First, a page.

Courtesy of The Los Angeles Times
The numbers on United Talent Agency’s new 130,000-square-foot Beverly Hills digs are notable.
The Civic Center Drive property includes a 158-piece art collection, 11 conference rooms and a private plaza that can accommodate as many as 500 people.
But the standout figure is 275. That’s the number of screenings UTA has held at its new screening room since the company’s new headquarters opened last September.
The new theater was christened with a showing of longtime client Judd Apatow’s “This Is 40,” which was screened for the filmmaker’s friends and family, along with UTA agents.
“It was fun because the room has perfect sound and picture, the decor is beautiful but not gaudy and it does not have the ghosts of a thousand bad movies,” Apatow said in an email.
UTA’s new offices have been the subject of much discussion in Los Angeles’ talent agency circles, but it’s the screening room that has piqued the curiosity of agency rivals. The fully digital theater seats 165 people in plush banquettes and has 3-D projection capabilities — technology that the competitors’ theaters lack.
It’s a significant upgrade for UTA, whose clients include Johnny Depp, Gwyneth Paltrow and Channing Tatum. The company trails its chief competitors, industry powerhouses Creative Artists Agency and William Morris Endeavor, in terms of the size of its client roster and number of agents.
Although those companies, and another major talent agency, ICM Partners, have for several years maintained private theaters, UTA did not have a screening room at its previous Wilshire Boulevard headquarters. Agents had to walk around the corner to the Charles Aidikoff Screening Room, which UTA rented on an as-needed basis when a film or television program had to be shown.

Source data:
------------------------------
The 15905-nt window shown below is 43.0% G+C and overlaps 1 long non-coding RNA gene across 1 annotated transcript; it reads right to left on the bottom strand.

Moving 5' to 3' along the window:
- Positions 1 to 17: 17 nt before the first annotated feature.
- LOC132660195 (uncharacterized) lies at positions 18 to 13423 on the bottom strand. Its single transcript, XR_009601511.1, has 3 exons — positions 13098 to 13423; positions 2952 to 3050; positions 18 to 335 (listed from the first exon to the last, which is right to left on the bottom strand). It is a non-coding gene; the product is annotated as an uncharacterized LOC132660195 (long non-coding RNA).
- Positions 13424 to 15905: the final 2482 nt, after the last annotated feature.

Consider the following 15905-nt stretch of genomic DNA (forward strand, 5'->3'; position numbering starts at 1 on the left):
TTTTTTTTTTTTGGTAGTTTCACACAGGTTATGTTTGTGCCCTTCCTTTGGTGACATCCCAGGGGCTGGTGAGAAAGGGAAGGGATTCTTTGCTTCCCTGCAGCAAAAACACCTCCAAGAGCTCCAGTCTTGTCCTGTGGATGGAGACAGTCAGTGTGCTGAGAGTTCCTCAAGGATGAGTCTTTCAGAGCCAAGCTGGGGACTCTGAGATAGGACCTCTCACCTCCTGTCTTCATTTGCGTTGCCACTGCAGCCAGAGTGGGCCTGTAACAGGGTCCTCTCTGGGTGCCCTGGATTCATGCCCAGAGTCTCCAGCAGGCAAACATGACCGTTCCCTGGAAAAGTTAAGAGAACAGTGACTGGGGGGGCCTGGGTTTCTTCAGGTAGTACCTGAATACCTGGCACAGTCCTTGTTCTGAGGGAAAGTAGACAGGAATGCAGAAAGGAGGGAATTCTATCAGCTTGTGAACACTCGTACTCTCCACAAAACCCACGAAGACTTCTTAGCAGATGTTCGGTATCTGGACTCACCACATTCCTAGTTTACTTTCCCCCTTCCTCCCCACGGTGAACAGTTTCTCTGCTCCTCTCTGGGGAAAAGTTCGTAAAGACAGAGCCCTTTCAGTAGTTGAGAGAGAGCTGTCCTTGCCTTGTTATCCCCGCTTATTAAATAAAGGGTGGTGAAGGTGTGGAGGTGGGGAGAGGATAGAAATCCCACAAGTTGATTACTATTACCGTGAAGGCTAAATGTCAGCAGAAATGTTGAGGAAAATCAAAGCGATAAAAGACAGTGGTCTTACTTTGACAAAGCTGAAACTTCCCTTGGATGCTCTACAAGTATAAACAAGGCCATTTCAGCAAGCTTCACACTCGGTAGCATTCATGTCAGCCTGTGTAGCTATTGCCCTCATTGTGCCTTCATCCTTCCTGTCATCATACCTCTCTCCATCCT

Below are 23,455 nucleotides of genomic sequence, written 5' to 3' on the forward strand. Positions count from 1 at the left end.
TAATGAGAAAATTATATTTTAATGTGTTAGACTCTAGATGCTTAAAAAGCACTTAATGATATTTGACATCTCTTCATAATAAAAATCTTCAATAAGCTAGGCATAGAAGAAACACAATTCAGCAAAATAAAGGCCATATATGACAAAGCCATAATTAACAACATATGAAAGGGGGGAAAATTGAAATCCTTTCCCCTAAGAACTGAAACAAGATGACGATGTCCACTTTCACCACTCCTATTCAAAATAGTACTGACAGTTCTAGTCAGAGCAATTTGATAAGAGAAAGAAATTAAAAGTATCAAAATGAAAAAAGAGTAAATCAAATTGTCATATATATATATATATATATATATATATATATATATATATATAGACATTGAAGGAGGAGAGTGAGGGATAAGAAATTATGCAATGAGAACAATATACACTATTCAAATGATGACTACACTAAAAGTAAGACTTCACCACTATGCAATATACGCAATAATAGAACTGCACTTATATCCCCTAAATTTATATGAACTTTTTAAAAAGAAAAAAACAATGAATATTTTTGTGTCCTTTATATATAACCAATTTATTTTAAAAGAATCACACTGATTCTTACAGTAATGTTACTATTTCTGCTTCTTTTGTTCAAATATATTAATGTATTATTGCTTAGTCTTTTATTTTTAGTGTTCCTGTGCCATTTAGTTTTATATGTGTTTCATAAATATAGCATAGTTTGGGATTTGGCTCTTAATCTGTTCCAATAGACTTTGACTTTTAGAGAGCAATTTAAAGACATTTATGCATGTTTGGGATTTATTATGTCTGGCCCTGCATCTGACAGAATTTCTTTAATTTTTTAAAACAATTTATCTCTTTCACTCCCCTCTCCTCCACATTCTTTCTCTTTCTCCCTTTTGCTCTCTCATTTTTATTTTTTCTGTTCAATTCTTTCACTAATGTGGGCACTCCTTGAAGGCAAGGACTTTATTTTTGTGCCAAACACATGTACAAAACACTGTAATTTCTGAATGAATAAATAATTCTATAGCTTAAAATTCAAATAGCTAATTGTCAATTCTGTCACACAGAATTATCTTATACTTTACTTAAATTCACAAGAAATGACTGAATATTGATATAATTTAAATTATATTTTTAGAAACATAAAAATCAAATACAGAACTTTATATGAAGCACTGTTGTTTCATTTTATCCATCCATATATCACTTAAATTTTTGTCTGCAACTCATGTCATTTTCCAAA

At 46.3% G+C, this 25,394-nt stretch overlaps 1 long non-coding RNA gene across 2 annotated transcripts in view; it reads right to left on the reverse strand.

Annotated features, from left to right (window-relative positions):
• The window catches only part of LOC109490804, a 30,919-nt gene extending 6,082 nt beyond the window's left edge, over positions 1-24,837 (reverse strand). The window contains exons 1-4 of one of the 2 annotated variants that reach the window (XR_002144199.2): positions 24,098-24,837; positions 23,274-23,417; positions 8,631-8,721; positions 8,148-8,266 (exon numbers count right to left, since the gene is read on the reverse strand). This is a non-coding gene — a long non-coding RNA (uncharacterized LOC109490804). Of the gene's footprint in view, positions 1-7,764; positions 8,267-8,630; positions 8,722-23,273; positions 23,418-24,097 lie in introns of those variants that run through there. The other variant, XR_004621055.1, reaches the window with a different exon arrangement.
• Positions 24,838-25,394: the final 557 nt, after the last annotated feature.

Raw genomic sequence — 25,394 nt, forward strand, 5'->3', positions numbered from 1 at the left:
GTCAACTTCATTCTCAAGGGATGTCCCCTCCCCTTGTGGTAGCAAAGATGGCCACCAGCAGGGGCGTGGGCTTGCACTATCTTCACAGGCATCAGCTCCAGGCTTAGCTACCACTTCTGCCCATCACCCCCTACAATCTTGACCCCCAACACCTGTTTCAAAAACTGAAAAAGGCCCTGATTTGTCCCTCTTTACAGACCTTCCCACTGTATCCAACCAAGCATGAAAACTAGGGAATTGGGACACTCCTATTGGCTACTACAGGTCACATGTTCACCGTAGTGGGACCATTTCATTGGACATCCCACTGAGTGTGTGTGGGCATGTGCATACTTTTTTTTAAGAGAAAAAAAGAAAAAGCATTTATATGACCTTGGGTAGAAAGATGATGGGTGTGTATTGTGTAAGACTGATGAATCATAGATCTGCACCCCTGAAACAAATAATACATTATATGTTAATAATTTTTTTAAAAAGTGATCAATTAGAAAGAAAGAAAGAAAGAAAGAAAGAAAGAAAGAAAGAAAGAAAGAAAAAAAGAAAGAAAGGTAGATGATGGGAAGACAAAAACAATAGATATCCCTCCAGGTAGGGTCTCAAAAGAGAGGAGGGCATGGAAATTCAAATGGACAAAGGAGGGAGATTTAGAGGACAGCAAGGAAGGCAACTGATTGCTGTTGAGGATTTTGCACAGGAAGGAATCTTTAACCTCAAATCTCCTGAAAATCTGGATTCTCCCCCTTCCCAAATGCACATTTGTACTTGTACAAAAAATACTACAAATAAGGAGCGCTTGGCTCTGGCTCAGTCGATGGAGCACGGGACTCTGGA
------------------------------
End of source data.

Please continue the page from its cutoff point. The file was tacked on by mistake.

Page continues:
“It was nice, but it wasn’t ours,” said David Kramer, a UTA managing director and Apatow’s agent. “We couldn’t host parties after screenings if we wanted to; we couldn’t just walk in and show a movie.”
Beyond convenience, the agency’s swank new theater would seem to be a statement of purpose for the company, which was founded in 1991.
According to an audio-visual systems expert who has done work for several entertainment companies, the UTA crown jewel could force rivals to respond to a screening room gap.
“I think the competitive nature of agencies means that everyone needs to follow suit once the bar is raised,” said Eric Thies, chief executive of high-end audio-visual installation firm DSI Entertainment Systems. “There are going to be a lot of CEOs saying, ‘Are we as good or better than this?’ There will be some upgrades, for sure.”
Private theaters are a key part of the business, allowing agencies to easily screen the work of existing and prospective clients, among other uses.
They also have an intangible appeal: In a business that puts a premium on image, a state-of-the-art theater could burnish an agency’s reputation.
Larry Auerbach, for 47 years an agent at William Morris and now an associate dean at the USC School of Cinematic Arts, said amenities like screening rooms are valuable to an agency.
It’s important to show clients “you’ve got some style and taste, and the money to do it,” Auerbach said.
In terms of capacity, the UTA theater is in the range of competitors’ facilities. Creative Artists’ theater seats 200 people. WME’s accommodates 80. ICM has two theaters, which seat 127 and 46. None of UTA’s rivals have announced plans to renovate their theaters.
“It’s a very competitive market and I think each of the major agencies have beautiful offices and their own unique position,” said Ron Meyer, the president and chief operating officer of Universal Studios, who made his bones as a talent agent and co-founded Creative Artists. “UTA did a great job with their screening room. People like to see beautiful things.”